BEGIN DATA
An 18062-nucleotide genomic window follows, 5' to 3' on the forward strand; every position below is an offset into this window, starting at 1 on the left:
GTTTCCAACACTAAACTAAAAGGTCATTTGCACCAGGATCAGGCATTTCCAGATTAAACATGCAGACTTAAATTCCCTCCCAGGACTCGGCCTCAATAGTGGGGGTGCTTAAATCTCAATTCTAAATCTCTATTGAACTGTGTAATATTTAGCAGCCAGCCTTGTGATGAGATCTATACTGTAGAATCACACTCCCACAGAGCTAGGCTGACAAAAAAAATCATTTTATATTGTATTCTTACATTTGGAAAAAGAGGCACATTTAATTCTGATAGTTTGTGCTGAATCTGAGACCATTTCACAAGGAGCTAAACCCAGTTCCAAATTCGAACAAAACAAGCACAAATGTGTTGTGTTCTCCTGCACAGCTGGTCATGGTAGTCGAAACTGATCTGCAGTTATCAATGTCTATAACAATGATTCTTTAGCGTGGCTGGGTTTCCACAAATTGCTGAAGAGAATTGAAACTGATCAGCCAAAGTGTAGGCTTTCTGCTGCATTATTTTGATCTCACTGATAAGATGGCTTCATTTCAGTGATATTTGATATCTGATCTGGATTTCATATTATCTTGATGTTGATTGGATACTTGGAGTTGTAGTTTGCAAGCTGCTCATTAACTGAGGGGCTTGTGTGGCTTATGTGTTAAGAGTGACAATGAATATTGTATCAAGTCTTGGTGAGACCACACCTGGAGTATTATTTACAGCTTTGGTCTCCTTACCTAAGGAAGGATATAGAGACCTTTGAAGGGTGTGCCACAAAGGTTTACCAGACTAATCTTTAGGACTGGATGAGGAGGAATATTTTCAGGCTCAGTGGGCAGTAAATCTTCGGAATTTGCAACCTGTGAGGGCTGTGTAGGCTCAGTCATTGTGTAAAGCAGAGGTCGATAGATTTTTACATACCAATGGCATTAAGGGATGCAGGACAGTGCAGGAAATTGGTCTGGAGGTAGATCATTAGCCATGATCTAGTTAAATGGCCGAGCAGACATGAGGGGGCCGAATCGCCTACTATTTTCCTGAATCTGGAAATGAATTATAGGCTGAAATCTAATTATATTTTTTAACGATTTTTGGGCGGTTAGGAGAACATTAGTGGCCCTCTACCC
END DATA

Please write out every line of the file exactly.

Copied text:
An 18062-nucleotide genomic window follows, 5' to 3' on the forward strand; every position below is an offset into this window, starting at 1 on the left:
GTTTCCAACACTAAACTAAAAGGTCATTTGCACCAGGATCAGGCATTTCCAGATTAAACATGCAGACTTAAATTCCCTCCCAGGACTCGGCCTCAATAGTGGGGGTGCTTAAATCTCAATTCTAAATCTCTATTGAACTGTGTAATATTTAGCAGCCAGCCTTGTGATGAGATCTATACTGTAGAATCACACTCCCACAGAGCTAGGCTGACAAAAAAAATCATTTTATATTGTATTCTTACATTTGGAAAAAGAGGCACATTTAATTCTGATAGTTTGTGCTGAATCTGAGACCATTTCACAAGGAGCTAAACCCAGTTCCAAATTCGAACAAAACAAGCACAAATGTGTTGTGTTCTCCTGCACAGCTGGTCATGGTAGTCGAAACTGATCTGCAGTTATCAATGTCTATAACAATGATTCTTTAGCGTGGCTGGGTTTCCACAAATTGCTGAAGAGAATTGAAACTGATCAGCCAAAGTGTAGGCTTTCTGCTGCATTATTTTGATCTCACTGATAAGATGGCTTCATTTCAGTGATATTTGATATCTGATCTGGATTTCATATTATCTTGATGTTGATTGGATACTTGGAGTTGTAGTTTGCAAGCTGCTCATTAACTGAGGGGCTTGTGTGGCTTATGTGTTAAGAGTGACAATGAATATTGTATCAAGTCTTGGTGAGACCACACCTGGAGTATTATTTACAGCTTTGGTCTCCTTACCTAAGGAAGGATATAGAGACCTTTGAAGGGTGTGCCACAAAGGTTTACCAGACTAATCTTTAGGACTGGATGAGGAGGAATATTTTCAGGCTCAGTGGGCAGTAAATCTTCGGAATTTGCAACCTGTGAGGGCTGTGTAGGCTCAGTCATTGTGTAAAGCAGAGGTCGATAGATTTTTACATACCAATGGCATTAAGGGATGCAGGACAGTGCAGGAAATTGGTCTGGAGGTAGATCATTAGCCATGATCTAGTTAAATGGCCGAGCAGACATGAGGGGGCCGAATCGCCTACTATTTTCCTGAATCTGGAAATGAATTATAGGCTGAAATCTAATTATATTTTTTAACGATTTTTGGGCGGTTAGGAGAACATTAGTGGCCCTCTACCC